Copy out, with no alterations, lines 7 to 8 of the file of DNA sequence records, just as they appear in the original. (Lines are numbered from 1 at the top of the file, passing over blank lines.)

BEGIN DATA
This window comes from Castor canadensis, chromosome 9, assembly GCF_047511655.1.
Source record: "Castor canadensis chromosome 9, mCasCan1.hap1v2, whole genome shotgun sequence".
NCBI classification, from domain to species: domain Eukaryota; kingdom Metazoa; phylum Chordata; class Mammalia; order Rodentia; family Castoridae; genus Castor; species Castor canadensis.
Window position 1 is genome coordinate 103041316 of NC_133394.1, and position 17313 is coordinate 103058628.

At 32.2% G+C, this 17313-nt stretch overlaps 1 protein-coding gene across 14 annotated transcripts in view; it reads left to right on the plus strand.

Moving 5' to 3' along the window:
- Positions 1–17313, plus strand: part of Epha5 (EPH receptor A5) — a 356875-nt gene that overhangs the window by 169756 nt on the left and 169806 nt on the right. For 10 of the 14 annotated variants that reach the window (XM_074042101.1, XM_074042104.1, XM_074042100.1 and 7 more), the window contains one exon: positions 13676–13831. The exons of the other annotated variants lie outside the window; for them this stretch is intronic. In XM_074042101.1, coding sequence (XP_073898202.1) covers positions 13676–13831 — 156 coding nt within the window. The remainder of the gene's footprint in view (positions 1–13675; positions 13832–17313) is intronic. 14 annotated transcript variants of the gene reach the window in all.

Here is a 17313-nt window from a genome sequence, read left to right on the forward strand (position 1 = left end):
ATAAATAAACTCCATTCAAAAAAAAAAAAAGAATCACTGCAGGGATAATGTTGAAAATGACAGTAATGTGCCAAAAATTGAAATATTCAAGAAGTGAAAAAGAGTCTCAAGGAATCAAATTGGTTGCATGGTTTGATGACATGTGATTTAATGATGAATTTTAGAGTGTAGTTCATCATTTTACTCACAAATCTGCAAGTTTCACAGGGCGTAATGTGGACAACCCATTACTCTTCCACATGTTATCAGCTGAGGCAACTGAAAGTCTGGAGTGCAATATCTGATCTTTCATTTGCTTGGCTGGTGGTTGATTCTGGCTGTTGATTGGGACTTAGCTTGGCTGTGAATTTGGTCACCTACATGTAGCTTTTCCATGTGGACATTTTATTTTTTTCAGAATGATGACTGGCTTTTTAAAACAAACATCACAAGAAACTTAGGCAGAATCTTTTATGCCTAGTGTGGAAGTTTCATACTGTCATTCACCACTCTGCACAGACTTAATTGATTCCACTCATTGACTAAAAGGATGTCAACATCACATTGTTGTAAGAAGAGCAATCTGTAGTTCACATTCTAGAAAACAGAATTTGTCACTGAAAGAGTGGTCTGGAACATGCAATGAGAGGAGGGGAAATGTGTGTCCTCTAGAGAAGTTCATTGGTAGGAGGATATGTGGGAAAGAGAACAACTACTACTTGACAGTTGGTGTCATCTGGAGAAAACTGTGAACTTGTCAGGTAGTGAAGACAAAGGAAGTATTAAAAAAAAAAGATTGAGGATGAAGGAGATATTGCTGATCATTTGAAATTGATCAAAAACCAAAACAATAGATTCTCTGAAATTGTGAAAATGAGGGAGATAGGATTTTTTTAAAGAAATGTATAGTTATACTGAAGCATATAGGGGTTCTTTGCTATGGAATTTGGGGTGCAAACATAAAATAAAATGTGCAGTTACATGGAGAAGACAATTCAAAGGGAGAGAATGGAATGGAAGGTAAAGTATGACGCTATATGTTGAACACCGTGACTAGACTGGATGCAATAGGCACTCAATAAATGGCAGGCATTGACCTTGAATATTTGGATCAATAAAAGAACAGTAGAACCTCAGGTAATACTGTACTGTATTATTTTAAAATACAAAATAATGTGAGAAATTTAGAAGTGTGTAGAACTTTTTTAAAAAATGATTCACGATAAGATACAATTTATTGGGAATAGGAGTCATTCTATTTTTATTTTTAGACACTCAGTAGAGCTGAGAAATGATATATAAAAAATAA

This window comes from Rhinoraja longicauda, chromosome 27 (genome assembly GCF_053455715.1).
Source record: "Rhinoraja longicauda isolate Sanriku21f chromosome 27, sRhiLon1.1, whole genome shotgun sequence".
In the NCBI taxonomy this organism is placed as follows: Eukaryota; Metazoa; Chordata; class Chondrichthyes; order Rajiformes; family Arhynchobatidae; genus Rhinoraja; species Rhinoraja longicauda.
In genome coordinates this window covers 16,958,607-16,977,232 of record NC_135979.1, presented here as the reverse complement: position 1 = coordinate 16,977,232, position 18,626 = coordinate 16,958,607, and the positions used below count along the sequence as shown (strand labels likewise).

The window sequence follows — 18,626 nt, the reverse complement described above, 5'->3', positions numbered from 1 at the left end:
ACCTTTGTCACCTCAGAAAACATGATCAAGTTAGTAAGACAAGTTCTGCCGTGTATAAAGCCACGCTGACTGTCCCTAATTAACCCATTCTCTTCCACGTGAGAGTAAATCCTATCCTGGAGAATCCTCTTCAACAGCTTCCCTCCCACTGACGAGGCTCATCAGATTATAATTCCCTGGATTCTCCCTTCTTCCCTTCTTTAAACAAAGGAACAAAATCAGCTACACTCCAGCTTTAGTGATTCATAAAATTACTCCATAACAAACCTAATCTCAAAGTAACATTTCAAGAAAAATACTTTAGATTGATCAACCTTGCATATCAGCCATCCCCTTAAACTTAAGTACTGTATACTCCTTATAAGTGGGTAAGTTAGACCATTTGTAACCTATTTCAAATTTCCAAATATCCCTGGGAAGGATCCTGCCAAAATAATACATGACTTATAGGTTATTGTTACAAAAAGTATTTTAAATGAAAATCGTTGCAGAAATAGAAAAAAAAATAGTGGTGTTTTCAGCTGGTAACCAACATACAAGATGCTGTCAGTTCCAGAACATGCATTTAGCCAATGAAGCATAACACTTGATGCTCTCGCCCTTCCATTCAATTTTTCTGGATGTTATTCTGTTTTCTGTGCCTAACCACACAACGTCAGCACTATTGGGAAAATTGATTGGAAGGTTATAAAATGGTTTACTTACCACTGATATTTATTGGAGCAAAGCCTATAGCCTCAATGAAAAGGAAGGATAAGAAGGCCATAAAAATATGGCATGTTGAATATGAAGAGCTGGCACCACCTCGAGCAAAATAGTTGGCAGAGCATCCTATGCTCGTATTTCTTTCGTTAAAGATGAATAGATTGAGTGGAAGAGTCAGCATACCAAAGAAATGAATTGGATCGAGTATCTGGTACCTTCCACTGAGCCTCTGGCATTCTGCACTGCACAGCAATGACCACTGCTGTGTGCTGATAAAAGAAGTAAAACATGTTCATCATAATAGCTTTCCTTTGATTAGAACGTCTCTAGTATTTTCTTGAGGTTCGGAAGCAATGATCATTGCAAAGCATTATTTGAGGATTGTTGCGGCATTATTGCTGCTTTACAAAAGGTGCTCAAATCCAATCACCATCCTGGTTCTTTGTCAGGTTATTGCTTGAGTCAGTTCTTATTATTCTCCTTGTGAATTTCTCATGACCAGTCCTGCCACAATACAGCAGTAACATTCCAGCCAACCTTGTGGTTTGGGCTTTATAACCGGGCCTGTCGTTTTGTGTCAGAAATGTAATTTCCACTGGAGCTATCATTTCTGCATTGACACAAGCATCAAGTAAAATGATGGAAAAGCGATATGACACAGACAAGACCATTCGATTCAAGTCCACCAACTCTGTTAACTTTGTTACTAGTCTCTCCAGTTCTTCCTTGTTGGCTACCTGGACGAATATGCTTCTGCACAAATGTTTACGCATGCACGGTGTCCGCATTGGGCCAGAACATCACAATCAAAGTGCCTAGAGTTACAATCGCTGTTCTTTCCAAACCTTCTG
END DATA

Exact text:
- Positions 1–17313, plus strand: part of Epha5 (EPH receptor A5) — a 356875-nt gene that overhangs the window by 169756 nt on the left and 169806 nt on the right. For 10 of the 14 annotated variants that reach the window (XM_074042101.1, XM_074042104.1, XM_074042100.1 and 7 more), the window contains one exon: positions 13676–13831. The exons of the other annotated variants lie outside the window; for them this stretch is intronic. In XM_074042101.1, coding sequence (XP_073898202.1) covers positions 13676–13831 — 156 coding nt within the window. The remainder of the gene's footprint in view (positions 1–13675; positions 13832–17313) is intronic. 14 annotated transcript variants of the gene reach the window in all.

Here is a 17313-nt window from a genome sequence, read left to right on the forward strand (position 1 = left end):